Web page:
The following is a guest post from Mike Madaio, co-founder of Pennsylvania Vine Company.
As leaf piles build and the air turns brisk, it’s difficult for wine drinkers to avoid advice on Thanksgiving libations. Whether this is due to actual consumer anxiety, or just that it’s one day when we wine writers know what everyone is eating, well, that’s up for debate. Regardless, here we aim to offer you something unique: turkey-friendly wines stocked by Pennsylvania’s Fine Wine & Good Spirits stores, with special focus on the Chairman’s Selection program.
The toughest part of pairing Thanksgiving dinner is matching the varied and often divergent flavors on the table. For even the most seasoned wino, it can be challenging to find something that matches every dish. And then there are the cranberries, which pair with … nothing.
All that said, here are three simple rules that should help you navigate the day without ruffling any feathers:
1: Keep It Simple
Although we at PA Vine Co. are quite familiar with meals built around prized wine, on a holiday nicknamed Turkey Day, it’s obvious food is the centerpiece. Unless you’re having an intimate gathering, save your dusty, cellared beauties or envy-inducing, cult-ish bottles for another time. Your palate will be too exhausted to appreciate their nuance anyway. Today is about squeezing a bunch of loved-but-dysfunctional family members around a table and eating a bunch of tasty-but-dysfunctional dishes, so the wine need only be fresh and straightforward.
2: Embrace the Acid, Lose the Tannin
Because Thanksgiving food can be heavy and rich, it’s important to look for wine with bright acidity to cleanse the palate and enliven the taste buds. Tannic wines, on the other hand – such as the ubiquitous Cabernet Sauvignon – feature bitterness and can cause a drying sensation in the mouth. Wines with little or no oak treatment are best bets – especially high-acid white varieties like Riesling and Sauvignon Blanc or red grapes such as Pinot Noir, Sangiovese and Gamay (Beaujolais).
3: Don’t Fret
In the end, Uncle Leo probably doesn’t know his Shiraz from his Petite Sirah, and Aunt Ida’ll be too busy holding a grudge about something Aunt Lucy said three Thanksgivings ago to pay much attention to the wine. The oven will malfunction at least twice, and a few bottles’ll be drunk before the meal hits the table anyway. As long as you don’t run out, whatever wine is open will likely be fine!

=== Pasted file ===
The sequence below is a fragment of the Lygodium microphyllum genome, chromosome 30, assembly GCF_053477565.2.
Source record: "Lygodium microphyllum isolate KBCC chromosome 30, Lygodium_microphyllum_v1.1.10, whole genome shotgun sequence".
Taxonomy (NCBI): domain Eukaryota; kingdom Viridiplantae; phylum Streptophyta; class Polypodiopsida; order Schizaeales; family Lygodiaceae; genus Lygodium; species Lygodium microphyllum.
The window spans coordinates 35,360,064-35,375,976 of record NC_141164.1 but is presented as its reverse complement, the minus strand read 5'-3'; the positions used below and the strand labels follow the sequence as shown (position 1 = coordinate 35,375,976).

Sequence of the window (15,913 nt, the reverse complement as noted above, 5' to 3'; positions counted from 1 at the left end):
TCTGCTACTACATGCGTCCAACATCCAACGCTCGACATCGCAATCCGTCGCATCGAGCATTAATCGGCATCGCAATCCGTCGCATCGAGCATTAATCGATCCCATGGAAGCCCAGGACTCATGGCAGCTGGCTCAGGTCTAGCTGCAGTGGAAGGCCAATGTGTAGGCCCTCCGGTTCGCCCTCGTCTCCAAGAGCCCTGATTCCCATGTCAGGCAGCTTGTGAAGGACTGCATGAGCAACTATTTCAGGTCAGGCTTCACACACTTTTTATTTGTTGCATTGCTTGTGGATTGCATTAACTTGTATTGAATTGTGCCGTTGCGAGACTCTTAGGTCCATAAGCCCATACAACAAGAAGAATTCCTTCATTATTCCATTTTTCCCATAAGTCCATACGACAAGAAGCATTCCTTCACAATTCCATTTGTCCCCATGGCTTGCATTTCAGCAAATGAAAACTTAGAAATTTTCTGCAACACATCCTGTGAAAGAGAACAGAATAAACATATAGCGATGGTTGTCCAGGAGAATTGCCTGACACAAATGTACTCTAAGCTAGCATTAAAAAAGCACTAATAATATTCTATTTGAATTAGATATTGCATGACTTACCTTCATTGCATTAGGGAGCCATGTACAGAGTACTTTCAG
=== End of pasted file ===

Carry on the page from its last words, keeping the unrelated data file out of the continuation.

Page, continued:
Without further ado, here are some suggestions based on what’s currently featured in state stores:
With typically clean flavors and fruit-driven acidity, this is a great example of what the French region of Alsace can offer. Though spicy notes and lush tropical fruit may lean towards adventurous, off-dry sweetness (balanced by a tingly finish) should make it accessible for everyone.
Vigilance Chardonnay 2012 ($10.99)
Though I personally don’t love Chards that have been aged in oak or have a buttery flavor, California Chardonnay is a big favorite around many Thanksgiving tables. Out of three new Chairman’s I tried (including the MacMurray and the Chateau St. Jean), this one was the most balanced (and least expensive!), not overdoing the oak or butter, featuring bright stone fruit and a crisp finish.
Clarendelle Rose Bordeaux 2011 ($16.99)
Summer may be over, but don’t put away the Rose just yet. In fact, pink wine’s characteristic robust fruit, lively acid and hint of tannin may be just the thing to tame this goofy meal. Make sure you pick a dry Rose such as this vivacious, firm version from the house that also brings us Chateau Haut-Brion. (Not a Chairman’s Selection, but available at the Lemoyne store.)
Pinot’s high acidity and low tannin make it a popular foil to Turkey. This organic bottling, my favorite of the newly-released Chairman’s Pinots, features a nice mix of both American and Burgundian charm: it’s juicy and fresh, but displays some rustic and spicy notes as it opens with air.
Carpineto Rosso di Montepulciano 2011 ($12.99)
Italian wines, especially those made with Sangiovese, are known for food-friendliness and versatility. Lack of oak aging here keeps the fruit fresh and easy-drinking. This’ll pair great with pasta & pork, but it’ll also hold its own with turkey, especially if there’s sage, sausage or chestnuts in the stuffing. (Scheduled to hit stores this week.)
For even more Thanksgiving picks, check out our article at PA Vine Co.
Mike Madaio is co-founder of Pennsylvania Vine Company, an independent website focused on wine from the PA consumer perspective. PAVC writers regularly review Chairman’s Selections and other PLCB wines, explore a broad range of topics related to local and international wine & food, and consider nearby wine-related excursions.